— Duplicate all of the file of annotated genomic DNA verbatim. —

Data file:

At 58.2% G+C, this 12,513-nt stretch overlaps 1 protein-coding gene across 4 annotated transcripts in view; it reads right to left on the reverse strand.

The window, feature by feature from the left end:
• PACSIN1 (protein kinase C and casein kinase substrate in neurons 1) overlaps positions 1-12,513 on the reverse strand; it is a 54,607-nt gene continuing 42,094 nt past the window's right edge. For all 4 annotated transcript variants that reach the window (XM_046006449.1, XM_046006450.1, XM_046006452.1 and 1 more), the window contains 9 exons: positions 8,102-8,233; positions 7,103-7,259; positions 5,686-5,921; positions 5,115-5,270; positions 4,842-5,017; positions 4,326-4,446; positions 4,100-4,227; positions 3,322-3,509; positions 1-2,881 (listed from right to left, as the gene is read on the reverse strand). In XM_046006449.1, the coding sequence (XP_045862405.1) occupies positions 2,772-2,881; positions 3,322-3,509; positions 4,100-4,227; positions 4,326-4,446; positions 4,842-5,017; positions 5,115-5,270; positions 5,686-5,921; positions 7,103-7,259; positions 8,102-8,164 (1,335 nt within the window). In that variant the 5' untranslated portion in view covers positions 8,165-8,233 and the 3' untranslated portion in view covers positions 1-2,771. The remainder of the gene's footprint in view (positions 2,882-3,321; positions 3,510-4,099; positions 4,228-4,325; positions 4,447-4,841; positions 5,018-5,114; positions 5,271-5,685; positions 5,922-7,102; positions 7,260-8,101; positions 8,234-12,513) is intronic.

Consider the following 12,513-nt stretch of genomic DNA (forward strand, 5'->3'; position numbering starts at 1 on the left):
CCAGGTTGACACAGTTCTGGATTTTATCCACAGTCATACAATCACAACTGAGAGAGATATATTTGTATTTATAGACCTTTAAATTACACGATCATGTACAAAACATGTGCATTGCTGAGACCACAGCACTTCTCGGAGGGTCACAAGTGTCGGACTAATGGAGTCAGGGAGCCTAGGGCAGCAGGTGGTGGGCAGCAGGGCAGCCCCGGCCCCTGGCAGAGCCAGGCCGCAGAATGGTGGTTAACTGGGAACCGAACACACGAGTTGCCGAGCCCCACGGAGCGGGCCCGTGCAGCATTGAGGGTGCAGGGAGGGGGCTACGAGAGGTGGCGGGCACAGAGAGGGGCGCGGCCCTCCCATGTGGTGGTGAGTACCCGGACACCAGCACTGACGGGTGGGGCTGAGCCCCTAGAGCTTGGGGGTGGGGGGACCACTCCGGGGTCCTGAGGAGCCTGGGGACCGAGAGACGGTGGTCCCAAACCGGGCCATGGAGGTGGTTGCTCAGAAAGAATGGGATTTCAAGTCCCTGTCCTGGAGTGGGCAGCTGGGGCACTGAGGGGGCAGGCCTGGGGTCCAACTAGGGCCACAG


At 58.2% G+C, this 12,513-nt stretch overlaps 1 protein-coding gene across 4 annotated transcripts in view; it reads right to left on the reverse strand.

The window, feature by feature from the left end:
• PACSIN1 (protein kinase C and casein kinase substrate in neurons 1) overlaps positions 1-12,513 on the reverse strand; it is a 54,607-nt gene continuing 42,094 nt past the window's right edge. For all 4 annotated transcript variants that reach the window (XM_046006449.1, XM_046006450.1, XM_046006452.1 and 1 more), the window contains 9 exons: positions 8,102-8,233; positions 7,103-7,259; positions 5,686-5,921; positions 5,115-5,270; positions 4,842-5,017; positions 4,326-4,446; positions 4,100-4,227; positions 3,322-3,509; positions 1-2,881 (listed from right to left, as the gene is read on the reverse strand). In XM_046006449.1, the coding sequence (XP_045862405.1) occupies positions 2,772-2,881; positions 3,322-3,509; positions 4,100-4,227; positions 4,326-4,446; positions 4,842-5,017; positions 5,115-5,270; positions 5,686-5,921; positions 7,103-7,259; positions 8,102-8,164 (1,335 nt within the window). In that variant the 5' untranslated portion in view covers positions 8,165-8,233 and the 3' untranslated portion in view covers positions 1-2,771. The remainder of the gene's footprint in view (positions 2,882-3,321; positions 3,510-4,099; positions 4,228-4,325; positions 4,447-4,841; positions 5,018-5,114; positions 5,271-5,685; positions 5,922-7,102; positions 7,260-8,101; positions 8,234-12,513) is intronic.

Consider the following 12,513-nt stretch of genomic DNA (forward strand, 5'->3'; position numbering starts at 1 on the left):
CCAGGTTGACACAGTTCTGGATTTTATCCACAGTCATACAATCACAACTGAGAGAGATATATTTGTATTTATAGACCTTTAAATTACACGATCATGTACAAAACATGTGCATTGCTGAGACCACAGCACTTCTCGGAGGGTCACAAGTGTCGGACTAATGGAGTCAGGGAGCCTAGGGCAGCAGGTGGTGGGCAGCAGGGCAGCCCCGGCCCCTGGCAGAGCCAGGCCGCAGAATGGTGGTTAACTGGGAACCGAACACACGAGTTGCCGAGCCCCACGGAGCGGGCCCGTGCAGCATTGAGGGTGCAGGGAGGGGGCTACGAGAGGTGGCGGGCACAGAGAGGGGCGCGGCCCTCCCATGTGGTGGTGAGTACCCGGACACCAGCACTGACGGGTGGGGCTGAGCCCCTAGAGCTTGGGGGTGGGGGGACCACTCCGGGGTCCTGAGGAGCCTGGGGACCGAGAGACGGTGGTCCCAAACCGGGCCATGGAGGTGGTTGCTCAGAAAGAATGGGATTTCAAGTCCCTGTCCTGGAGTGGGCAGCTGGGGCACTGAGGGGGCAGGCCTGGGGTCCAACTAGGGCCACAG